Coming Up: Extraordinary Events in Irish America
By Irish America Staff
October 6, 2017
Five upcoming or ongoing events to watch out for if you’re in the area
Ireland’s Poet-Patriots: A Musical History
Ireland’s Poet-Patriots: A Musical History, which premiered last year in San Francisco to correspond with the centenary of the 1916 Rising, is coming to Washington, D.C.’s National Cathedral on October 12. The one-night performance will illuminate 140 years of Irish history, featuring the inspired words of 12 Irish poets and patriots set to music by American composer Richard B. Evans. There will be special participation by Daniel Mulhall, Ambassador of Ireland to the United States, who will act as one of the evening’s narrators.
Kerry natives Muireann Nic Amhlaoibh and Christy O’Leary and Dubliner Aimée Farrell-Courtney will lead the Irish trad musicians, and Derek Ryan, an operatic bass-baritone from Tipperary, will sing the role of Pádraic Pearse – accompanied by a 60-member orchestra, chorus, and trad ensemble. Additional narrators for the concert will include Irish America editor and co-founder Patricia Harty, television commentator Chris Matthews, former Governor Martin O’Malley, Washington businesswoman and strategist Susan Davis, and Mark Tuohey, director of the Washington mayor’s Office of Legal Counsel.
For more information visit irelandspoetpatriots.com.
Brian Friel’s “The Home Place” debuts at the Irish Repertory Theatre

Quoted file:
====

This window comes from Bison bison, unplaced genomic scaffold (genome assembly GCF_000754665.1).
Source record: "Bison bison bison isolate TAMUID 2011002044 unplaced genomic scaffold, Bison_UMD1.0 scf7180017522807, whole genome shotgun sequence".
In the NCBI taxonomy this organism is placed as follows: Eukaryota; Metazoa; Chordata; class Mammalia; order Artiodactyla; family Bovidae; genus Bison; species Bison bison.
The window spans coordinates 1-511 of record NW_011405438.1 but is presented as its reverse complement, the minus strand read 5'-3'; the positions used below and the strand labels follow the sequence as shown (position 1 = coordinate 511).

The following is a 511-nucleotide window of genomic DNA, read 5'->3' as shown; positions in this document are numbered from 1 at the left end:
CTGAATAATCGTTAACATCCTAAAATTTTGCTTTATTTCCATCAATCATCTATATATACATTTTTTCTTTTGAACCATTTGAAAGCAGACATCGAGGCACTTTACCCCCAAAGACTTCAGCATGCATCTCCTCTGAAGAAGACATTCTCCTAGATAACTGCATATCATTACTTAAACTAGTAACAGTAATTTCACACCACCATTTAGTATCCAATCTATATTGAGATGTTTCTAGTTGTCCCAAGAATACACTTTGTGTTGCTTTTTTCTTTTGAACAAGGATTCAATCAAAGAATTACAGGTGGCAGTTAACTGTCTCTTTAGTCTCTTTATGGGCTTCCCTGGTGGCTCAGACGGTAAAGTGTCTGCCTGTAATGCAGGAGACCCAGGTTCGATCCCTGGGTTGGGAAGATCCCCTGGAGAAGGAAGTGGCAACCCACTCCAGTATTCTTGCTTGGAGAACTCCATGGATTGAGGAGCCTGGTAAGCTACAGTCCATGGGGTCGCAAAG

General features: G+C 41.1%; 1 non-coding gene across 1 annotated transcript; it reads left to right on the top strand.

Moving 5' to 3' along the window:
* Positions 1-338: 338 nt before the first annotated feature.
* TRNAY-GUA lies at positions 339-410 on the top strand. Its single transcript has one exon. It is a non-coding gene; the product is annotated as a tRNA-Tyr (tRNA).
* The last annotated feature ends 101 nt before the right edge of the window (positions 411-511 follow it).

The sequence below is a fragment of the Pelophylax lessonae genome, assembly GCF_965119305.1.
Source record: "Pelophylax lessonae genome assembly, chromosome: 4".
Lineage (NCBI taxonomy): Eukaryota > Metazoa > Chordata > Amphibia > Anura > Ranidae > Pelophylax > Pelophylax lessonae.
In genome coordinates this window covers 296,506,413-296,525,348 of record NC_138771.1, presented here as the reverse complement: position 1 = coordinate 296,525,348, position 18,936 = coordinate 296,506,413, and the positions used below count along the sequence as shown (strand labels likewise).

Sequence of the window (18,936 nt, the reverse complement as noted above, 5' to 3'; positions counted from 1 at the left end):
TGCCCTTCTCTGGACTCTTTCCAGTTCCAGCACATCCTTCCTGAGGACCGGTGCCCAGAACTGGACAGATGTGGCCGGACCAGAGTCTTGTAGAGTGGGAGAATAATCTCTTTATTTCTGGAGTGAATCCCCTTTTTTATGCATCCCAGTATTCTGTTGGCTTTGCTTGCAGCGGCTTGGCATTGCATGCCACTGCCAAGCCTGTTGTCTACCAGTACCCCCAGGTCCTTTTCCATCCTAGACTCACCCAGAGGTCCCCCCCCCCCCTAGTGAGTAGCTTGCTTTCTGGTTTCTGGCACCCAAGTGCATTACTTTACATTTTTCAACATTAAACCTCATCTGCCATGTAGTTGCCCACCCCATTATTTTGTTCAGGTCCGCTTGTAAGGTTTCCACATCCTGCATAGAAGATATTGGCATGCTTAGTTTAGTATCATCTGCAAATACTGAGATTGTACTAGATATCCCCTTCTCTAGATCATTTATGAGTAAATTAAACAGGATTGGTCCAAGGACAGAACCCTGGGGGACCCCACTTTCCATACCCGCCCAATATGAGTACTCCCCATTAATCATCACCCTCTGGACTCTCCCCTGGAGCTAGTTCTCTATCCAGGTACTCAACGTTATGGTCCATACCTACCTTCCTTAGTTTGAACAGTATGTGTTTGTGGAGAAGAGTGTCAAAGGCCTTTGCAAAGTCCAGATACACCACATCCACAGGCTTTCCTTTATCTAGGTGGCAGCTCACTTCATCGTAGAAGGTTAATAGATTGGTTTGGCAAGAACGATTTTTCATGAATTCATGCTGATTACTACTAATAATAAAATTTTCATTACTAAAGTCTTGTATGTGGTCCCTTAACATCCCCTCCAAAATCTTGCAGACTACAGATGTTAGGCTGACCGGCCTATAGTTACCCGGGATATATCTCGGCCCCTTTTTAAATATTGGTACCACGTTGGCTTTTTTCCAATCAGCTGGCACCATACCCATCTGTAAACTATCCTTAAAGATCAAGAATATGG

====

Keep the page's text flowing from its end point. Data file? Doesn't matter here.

Brian Friel’s play The Home Place, directed by Charlotte Moore, now in previews at the Irish Repertory Theatre, will open this week and run through November 19.
Ireland’s best know dramatist (Dancing at Lughnasa, Translations, and The Faith Healer), passed away in 2015 but his work lives on. Over the years, the Irish Rep has produced eight of Brian Friel’s plays, and now The Home Coming (2005), one of his later plays, is having its New York debut on the theater’s main stage.
“The Home Place belongs at Irish Repertory Theatre,” says Moore in a press statement. “We have a long and loving history with Friel, and we are very proud to add this evocative, timely play to our repertoire.”
Set over the course of a single day in rural Donegal in 1878, the play explores love in the time of colonialism. A widowed man and his son, both in love with their housekeeper, and a doctor who arrives in Ballybeg with the intention of pursuing a Darwin-inspired scientific theory, by measuring the craniums of the indigenous locals, are at the center of the story.
The Home Place began previews on September 27 and will run through November 19. For tickets call 212-727-2737 or visit www.irishrep.org.
Beckett Photographs Displayed in at New York’s Irish Arts Center
An exhibition featuring Dublin-born photographer John Minihan’s black and white portraiture of Samuel Beckett and those he worked with in his lifetime, opened at the Irish Arts Center in New York in September. Minihan first expressed interest in photographing Beckett after the playwright won the Nobel Prize for literature in 1969, noting that all available pictures of Beckett were low in quality: “It was like he didn’t exist – that was the moment I decided I wanted to meet this man and take his photograph.” They first met in 1980, and some time later, Minihan took his best-known photograph of Beckett (left), a candid shot in a Parisian cafe that appears on the cover of Minihan’s 1995 book of Beckett photos. Publisher John Calder credited Minihan with capturing “the introspective, infinitely sad gaze of a man looking into the abyss of the world’s woes.”